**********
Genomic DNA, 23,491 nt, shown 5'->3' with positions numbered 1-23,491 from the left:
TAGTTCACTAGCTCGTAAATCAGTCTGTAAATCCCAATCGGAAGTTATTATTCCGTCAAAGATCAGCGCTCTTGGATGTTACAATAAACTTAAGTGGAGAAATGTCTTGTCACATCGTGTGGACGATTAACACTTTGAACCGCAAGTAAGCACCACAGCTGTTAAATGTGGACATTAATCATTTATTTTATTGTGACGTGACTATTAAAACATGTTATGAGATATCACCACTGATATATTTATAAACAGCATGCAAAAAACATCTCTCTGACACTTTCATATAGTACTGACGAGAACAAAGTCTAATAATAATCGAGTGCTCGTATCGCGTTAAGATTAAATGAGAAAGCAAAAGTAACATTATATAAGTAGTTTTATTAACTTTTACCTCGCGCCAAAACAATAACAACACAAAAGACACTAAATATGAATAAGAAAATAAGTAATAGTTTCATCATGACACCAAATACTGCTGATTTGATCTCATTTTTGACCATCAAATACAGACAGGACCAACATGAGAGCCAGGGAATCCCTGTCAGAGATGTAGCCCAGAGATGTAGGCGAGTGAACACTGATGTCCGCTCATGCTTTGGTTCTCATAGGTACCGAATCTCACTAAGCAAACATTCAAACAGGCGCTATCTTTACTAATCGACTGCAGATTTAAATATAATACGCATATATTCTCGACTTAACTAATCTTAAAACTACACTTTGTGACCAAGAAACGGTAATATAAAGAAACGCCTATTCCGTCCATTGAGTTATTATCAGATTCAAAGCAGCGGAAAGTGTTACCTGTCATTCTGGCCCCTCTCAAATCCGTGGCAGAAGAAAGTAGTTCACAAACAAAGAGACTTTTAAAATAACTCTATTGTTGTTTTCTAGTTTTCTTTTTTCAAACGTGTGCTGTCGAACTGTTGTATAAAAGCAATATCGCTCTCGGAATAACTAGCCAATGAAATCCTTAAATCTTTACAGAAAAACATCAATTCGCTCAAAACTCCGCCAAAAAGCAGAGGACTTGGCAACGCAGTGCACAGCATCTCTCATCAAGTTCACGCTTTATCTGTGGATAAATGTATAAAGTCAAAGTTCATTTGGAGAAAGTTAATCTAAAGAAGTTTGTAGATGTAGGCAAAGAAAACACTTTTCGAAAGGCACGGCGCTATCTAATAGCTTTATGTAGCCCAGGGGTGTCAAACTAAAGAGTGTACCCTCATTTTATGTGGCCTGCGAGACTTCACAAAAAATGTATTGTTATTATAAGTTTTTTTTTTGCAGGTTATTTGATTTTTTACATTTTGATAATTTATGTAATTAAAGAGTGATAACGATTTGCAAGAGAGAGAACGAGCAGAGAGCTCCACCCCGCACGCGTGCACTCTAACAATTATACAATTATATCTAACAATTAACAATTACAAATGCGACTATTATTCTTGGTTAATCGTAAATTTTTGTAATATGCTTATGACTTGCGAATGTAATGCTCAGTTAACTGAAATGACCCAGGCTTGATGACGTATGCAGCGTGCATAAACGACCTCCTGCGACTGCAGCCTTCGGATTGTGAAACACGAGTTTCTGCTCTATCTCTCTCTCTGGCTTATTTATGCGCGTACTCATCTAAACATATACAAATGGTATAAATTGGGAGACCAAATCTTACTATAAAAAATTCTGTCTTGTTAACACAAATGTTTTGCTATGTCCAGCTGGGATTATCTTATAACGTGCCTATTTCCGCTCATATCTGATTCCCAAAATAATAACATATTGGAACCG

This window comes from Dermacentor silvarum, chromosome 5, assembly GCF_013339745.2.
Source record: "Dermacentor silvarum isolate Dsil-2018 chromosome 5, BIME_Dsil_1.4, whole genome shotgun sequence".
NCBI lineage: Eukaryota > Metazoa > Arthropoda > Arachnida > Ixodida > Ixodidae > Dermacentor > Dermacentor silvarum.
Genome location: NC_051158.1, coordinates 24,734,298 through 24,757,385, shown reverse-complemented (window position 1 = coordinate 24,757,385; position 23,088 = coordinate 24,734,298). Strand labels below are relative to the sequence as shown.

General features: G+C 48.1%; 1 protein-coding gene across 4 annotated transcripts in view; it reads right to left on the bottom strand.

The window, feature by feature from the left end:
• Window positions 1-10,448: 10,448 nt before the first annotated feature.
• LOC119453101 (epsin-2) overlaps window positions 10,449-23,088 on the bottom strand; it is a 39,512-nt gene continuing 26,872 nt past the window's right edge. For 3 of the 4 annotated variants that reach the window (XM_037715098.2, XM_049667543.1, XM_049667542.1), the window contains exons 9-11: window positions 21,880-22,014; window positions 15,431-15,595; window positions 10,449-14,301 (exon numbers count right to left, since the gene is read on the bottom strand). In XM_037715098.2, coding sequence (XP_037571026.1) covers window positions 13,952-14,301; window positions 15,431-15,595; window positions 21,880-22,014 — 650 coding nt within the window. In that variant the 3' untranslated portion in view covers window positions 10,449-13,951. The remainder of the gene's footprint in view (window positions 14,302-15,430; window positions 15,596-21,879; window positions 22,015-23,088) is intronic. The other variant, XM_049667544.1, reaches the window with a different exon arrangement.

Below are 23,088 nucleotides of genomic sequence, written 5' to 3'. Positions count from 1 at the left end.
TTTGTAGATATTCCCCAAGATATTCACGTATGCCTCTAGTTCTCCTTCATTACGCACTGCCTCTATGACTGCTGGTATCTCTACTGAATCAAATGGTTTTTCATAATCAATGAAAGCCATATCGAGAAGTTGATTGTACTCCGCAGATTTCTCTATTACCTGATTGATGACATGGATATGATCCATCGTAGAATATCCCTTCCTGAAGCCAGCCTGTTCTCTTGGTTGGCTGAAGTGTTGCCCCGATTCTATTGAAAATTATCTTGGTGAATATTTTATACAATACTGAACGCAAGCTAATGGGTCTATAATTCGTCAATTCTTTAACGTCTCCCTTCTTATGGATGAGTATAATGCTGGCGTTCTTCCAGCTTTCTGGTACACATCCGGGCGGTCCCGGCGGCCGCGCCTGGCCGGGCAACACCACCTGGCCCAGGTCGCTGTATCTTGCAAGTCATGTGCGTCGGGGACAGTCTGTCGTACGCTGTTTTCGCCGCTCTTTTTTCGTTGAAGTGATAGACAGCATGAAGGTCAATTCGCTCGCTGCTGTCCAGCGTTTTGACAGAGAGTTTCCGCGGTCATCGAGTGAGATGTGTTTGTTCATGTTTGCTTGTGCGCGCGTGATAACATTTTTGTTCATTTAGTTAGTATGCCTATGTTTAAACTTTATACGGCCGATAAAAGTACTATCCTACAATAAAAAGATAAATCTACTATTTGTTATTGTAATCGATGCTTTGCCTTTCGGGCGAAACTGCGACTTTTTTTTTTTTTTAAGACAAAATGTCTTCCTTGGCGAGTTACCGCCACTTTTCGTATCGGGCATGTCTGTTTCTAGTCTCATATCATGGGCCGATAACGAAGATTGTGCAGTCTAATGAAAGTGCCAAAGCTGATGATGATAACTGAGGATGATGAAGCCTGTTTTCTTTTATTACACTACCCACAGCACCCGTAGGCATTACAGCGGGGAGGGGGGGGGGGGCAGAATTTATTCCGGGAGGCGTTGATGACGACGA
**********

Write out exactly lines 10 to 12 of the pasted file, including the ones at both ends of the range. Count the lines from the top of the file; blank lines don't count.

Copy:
• LOC119453101 (epsin-2) overlaps window positions 10,449-23,088 on the bottom strand; it is a 39,512-nt gene continuing 26,872 nt past the window's right edge. For 3 of the 4 annotated variants that reach the window (XM_037715098.2, XM_049667543.1, XM_049667542.1), the window contains exons 9-11: window positions 21,880-22,014; window positions 15,431-15,595; window positions 10,449-14,301 (exon numbers count right to left, since the gene is read on the bottom strand). In XM_037715098.2, coding sequence (XP_037571026.1) covers window positions 13,952-14,301; window positions 15,431-15,595; window positions 21,880-22,014 — 650 coding nt within the window. In that variant the 3' untranslated portion in view covers window positions 10,449-13,951. The remainder of the gene's footprint in view (window positions 14,302-15,430; window positions 15,596-21,879; window positions 22,015-23,088) is intronic. The other variant, XM_049667544.1, reaches the window with a different exon arrangement.

Below are 23,088 nucleotides of genomic sequence, written 5' to 3'. Positions count from 1 at the left end.
TTTGTAGATATTCCCCAAGATATTCACGTATGCCTCTAGTTCTCCTTCATTACGCACTGCCTCTATGACTGCTGGTATCTCTACTGAATCAAATGGTTTTTCATAATCAATGAAAGCCATATCGAGAAGTTGATTGTACTCCGCAGATTTCTCTATTACCTGATTGATGACATGGATATGATCCATCGTAGAATATCCCTTCCTGAAGCCAGCCTGTTCTCTTGGTTGGCTGAAGTGTTGCCCCGATTCTATTGAAAATTATCTTGGTGAATATTTTATACAATACTGAACGCAAGCTAATGGGTCTATAATTCGTCAATTCTTTAACGTCTCCCTTCTTATGGATGAGTATAATGCTGGCGTTCTTCCAGCTTTCTGGTACACATCCGGGCGGTCCCGGCGGCCGCGCCTGGCCGGGCAACACCACCTGGCCCAGGTCGCTGTATCTTGCAAGTCATGTGCGTCGGGGACAGTCTGTCGTACGCTGTTTTCGCCGCTCTTTTTTCGTTGAAGTGATAGACAGCATGAAGGTCAATTCGCTCGCTGCTGTCCAGCGTTTTGACAGAGAGTTTCCGCGGTCATCGAGTGAGATGTGTTTGTTCATGTTTGCTTGTGCGCGCGTGATAACATTTTTGTTCATTTAGTTAGTATGCCTATGTTTAAACTTTATACGGCCGATAAAAGTACTATCCTACAATAAAAAGATAAATCTACTATTTGTTATTGTAATCGATGCTTTGCCTTTCGGGCGAAACTGCGACTTTTTTTTTTTTTTAAGACAAAATGTCTTCCTTGGCGAGTTACCGCCACTTTTCGTATCGGGCATGTCTGTTTCTAGTCTCATATCATGGGCCGATAACGAAGATTGTGCAGTCTAATGAAAGTGCCAAAGCTGATGATGATAACTGAGGATGATGAAGCCTGTTTTCTTTTATTACACTACCCACAGCACCCGTAGGCATTACAGCGGGGAGGGGGGGGGGGGCAGAATTTATTCCGGGAGGCGTTGATGACGACGA